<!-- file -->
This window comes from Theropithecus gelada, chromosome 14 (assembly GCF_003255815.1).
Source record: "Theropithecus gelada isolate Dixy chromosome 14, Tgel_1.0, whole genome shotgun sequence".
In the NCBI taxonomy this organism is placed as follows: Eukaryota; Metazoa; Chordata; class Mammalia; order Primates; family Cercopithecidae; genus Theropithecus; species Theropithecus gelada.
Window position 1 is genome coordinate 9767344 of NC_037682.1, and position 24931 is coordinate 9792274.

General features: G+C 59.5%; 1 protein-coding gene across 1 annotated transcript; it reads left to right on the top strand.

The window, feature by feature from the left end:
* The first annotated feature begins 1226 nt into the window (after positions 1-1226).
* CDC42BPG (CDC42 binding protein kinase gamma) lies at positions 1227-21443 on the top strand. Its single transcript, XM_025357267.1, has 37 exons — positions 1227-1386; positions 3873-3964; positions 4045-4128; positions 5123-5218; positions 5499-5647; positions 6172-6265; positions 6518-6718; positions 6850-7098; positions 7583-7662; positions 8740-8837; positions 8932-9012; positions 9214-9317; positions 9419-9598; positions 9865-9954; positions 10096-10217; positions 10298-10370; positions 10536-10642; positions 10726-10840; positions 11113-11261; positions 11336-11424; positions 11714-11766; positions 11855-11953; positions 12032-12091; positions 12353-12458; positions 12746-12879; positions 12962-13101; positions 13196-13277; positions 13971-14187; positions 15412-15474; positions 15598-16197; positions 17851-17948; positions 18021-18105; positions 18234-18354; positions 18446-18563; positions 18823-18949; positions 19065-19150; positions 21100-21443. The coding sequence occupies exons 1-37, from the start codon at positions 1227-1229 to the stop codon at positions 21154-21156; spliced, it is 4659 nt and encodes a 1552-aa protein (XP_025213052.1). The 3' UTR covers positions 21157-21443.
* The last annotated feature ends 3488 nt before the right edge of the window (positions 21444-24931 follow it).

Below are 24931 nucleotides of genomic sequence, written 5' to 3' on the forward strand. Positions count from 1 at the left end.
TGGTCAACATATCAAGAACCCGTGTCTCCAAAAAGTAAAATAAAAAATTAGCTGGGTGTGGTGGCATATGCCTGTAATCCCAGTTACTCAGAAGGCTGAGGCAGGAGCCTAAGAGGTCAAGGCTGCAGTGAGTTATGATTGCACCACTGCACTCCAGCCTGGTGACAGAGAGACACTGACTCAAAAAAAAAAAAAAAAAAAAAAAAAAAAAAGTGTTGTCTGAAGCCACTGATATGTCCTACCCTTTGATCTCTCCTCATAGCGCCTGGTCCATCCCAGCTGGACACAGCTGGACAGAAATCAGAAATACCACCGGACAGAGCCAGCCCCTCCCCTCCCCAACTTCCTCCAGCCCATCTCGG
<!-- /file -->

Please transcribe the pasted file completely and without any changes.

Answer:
This window comes from Theropithecus gelada, chromosome 14 (assembly GCF_003255815.1).
Source record: "Theropithecus gelada isolate Dixy chromosome 14, Tgel_1.0, whole genome shotgun sequence".
In the NCBI taxonomy this organism is placed as follows: Eukaryota; Metazoa; Chordata; class Mammalia; order Primates; family Cercopithecidae; genus Theropithecus; species Theropithecus gelada.
Window position 1 is genome coordinate 9767344 of NC_037682.1, and position 24931 is coordinate 9792274.

General features: G+C 59.5%; 1 protein-coding gene across 1 annotated transcript; it reads left to right on the top strand.

The window, feature by feature from the left end:
* The first annotated feature begins 1226 nt into the window (after positions 1-1226).
* CDC42BPG (CDC42 binding protein kinase gamma) lies at positions 1227-21443 on the top strand. Its single transcript, XM_025357267.1, has 37 exons — positions 1227-1386; positions 3873-3964; positions 4045-4128; positions 5123-5218; positions 5499-5647; positions 6172-6265; positions 6518-6718; positions 6850-7098; positions 7583-7662; positions 8740-8837; positions 8932-9012; positions 9214-9317; positions 9419-9598; positions 9865-9954; positions 10096-10217; positions 10298-10370; positions 10536-10642; positions 10726-10840; positions 11113-11261; positions 11336-11424; positions 11714-11766; positions 11855-11953; positions 12032-12091; positions 12353-12458; positions 12746-12879; positions 12962-13101; positions 13196-13277; positions 13971-14187; positions 15412-15474; positions 15598-16197; positions 17851-17948; positions 18021-18105; positions 18234-18354; positions 18446-18563; positions 18823-18949; positions 19065-19150; positions 21100-21443. The coding sequence occupies exons 1-37, from the start codon at positions 1227-1229 to the stop codon at positions 21154-21156; spliced, it is 4659 nt and encodes a 1552-aa protein (XP_025213052.1). The 3' UTR covers positions 21157-21443.
* The last annotated feature ends 3488 nt before the right edge of the window (positions 21444-24931 follow it).

Below are 24931 nucleotides of genomic sequence, written 5' to 3' on the forward strand. Positions count from 1 at the left end.
TGGTCAACATATCAAGAACCCGTGTCTCCAAAAAGTAAAATAAAAAATTAGCTGGGTGTGGTGGCATATGCCTGTAATCCCAGTTACTCAGAAGGCTGAGGCAGGAGCCTAAGAGGTCAAGGCTGCAGTGAGTTATGATTGCACCACTGCACTCCAGCCTGGTGACAGAGAGACACTGACTCAAAAAAAAAAAAAAAAAAAAAAAAAAAAAAGTGTTGTCTGAAGCCACTGATATGTCCTACCCTTTGATCTCTCCTCATAGCGCCTGGTCCATCCCAGCTGGACACAGCTGGACAGAAATCAGAAATACCACCGGACAGAGCCAGCCCCTCCCCTCCCCAACTTCCTCCAGCCCATCTCGG